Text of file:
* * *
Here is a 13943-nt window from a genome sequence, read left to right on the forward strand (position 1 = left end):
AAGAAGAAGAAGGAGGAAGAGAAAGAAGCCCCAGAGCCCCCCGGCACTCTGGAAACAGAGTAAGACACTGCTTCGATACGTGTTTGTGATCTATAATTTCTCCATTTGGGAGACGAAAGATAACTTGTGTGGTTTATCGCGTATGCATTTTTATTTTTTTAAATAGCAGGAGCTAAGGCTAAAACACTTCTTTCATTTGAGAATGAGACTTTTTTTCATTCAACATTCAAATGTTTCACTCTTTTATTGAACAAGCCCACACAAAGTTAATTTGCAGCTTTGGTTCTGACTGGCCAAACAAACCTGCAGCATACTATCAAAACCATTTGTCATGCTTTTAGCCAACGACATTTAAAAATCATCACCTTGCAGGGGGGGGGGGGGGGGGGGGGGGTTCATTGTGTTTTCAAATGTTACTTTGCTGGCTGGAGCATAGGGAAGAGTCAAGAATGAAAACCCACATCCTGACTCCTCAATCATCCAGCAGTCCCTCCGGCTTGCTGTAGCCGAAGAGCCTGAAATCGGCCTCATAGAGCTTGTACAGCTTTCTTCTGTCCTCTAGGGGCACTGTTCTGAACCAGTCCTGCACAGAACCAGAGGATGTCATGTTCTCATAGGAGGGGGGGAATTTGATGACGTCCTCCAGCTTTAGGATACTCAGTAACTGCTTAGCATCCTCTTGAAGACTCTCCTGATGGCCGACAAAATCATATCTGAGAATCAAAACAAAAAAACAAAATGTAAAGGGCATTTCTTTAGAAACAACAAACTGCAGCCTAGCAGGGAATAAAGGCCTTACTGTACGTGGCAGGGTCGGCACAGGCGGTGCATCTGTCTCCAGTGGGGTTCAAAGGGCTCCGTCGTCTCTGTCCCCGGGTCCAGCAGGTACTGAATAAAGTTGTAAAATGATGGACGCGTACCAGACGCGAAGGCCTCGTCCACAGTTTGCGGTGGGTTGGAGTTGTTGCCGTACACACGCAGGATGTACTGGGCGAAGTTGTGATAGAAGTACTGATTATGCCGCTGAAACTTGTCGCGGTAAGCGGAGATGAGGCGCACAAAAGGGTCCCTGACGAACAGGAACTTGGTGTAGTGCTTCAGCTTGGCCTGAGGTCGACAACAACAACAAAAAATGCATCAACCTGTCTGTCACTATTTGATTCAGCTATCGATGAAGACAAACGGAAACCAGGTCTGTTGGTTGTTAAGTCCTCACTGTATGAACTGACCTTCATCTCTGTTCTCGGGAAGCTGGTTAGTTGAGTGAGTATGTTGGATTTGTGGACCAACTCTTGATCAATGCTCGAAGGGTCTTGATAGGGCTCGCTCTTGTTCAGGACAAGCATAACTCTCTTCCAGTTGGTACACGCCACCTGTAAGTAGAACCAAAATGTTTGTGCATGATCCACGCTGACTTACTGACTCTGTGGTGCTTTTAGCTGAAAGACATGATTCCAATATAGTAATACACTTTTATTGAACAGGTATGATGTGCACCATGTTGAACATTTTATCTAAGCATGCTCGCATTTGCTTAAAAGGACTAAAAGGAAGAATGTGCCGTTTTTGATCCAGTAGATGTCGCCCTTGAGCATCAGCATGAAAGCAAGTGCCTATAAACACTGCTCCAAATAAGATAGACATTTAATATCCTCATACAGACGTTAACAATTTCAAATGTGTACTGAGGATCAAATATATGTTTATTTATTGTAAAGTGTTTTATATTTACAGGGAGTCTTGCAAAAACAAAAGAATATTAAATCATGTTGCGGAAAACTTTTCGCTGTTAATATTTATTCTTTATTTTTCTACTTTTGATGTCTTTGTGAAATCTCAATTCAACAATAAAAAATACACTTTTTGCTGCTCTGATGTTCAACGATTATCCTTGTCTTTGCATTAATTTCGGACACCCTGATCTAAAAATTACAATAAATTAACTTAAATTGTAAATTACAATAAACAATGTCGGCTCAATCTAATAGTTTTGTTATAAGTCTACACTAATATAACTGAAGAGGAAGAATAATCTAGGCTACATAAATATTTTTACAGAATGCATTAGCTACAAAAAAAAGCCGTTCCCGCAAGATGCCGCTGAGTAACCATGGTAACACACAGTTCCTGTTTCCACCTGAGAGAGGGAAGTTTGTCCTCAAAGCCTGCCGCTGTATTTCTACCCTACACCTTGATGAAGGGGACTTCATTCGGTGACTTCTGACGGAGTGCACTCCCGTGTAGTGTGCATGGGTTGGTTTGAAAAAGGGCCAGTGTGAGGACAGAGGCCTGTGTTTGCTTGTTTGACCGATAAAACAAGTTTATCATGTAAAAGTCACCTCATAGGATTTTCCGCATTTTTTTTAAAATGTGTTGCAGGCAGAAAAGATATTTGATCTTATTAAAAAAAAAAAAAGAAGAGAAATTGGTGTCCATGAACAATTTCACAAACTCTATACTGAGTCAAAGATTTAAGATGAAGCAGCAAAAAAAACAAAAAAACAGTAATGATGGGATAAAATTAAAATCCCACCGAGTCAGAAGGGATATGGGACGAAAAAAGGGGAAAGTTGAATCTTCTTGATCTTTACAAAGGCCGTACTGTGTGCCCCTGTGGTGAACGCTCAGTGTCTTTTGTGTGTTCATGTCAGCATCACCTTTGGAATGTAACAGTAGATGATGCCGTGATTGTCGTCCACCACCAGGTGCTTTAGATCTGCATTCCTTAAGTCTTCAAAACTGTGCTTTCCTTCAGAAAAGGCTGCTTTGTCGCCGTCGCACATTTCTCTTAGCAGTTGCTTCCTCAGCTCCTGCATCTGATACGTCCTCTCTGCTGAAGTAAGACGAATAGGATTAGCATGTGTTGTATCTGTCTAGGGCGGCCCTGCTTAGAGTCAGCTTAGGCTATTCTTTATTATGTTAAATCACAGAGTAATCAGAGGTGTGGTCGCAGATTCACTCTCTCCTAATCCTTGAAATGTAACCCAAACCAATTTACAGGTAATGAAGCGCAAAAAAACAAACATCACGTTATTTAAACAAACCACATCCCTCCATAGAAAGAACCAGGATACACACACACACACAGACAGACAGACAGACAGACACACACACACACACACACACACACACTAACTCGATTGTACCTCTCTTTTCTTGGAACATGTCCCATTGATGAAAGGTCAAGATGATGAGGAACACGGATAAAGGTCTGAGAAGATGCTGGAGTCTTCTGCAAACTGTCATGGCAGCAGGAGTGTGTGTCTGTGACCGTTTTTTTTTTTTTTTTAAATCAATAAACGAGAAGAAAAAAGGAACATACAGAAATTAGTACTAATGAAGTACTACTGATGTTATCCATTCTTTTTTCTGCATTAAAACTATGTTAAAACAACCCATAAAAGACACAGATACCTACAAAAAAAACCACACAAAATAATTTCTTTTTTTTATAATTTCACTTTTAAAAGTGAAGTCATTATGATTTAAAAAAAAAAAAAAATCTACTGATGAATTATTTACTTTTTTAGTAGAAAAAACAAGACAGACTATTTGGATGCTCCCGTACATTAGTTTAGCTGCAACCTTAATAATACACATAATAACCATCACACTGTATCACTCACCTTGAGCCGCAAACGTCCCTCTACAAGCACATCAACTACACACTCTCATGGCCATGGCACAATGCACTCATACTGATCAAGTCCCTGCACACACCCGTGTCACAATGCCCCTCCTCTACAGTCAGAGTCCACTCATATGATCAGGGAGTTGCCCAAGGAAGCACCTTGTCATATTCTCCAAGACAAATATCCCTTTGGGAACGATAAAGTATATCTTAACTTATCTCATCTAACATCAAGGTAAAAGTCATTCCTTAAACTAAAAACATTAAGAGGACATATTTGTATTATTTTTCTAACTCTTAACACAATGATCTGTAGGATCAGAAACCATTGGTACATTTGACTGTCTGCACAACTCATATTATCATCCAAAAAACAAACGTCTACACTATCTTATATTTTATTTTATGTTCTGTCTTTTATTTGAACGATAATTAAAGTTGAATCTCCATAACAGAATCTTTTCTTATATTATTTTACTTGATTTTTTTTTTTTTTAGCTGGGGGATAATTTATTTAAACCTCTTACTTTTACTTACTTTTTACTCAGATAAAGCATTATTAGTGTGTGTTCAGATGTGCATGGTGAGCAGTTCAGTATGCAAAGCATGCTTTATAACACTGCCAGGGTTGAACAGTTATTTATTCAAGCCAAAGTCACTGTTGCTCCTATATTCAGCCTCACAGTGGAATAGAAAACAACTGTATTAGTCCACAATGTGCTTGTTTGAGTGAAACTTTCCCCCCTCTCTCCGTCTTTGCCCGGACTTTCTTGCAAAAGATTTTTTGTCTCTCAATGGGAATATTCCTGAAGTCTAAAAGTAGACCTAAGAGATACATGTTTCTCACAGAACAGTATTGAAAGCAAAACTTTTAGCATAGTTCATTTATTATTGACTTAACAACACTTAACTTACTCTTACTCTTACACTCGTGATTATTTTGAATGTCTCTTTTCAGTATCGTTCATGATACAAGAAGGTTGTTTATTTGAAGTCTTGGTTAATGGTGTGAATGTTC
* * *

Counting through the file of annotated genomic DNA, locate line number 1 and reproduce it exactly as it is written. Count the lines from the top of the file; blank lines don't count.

Here is a 13943-nt window from a genome sequence, read left to right on the forward strand (position 1 = left end):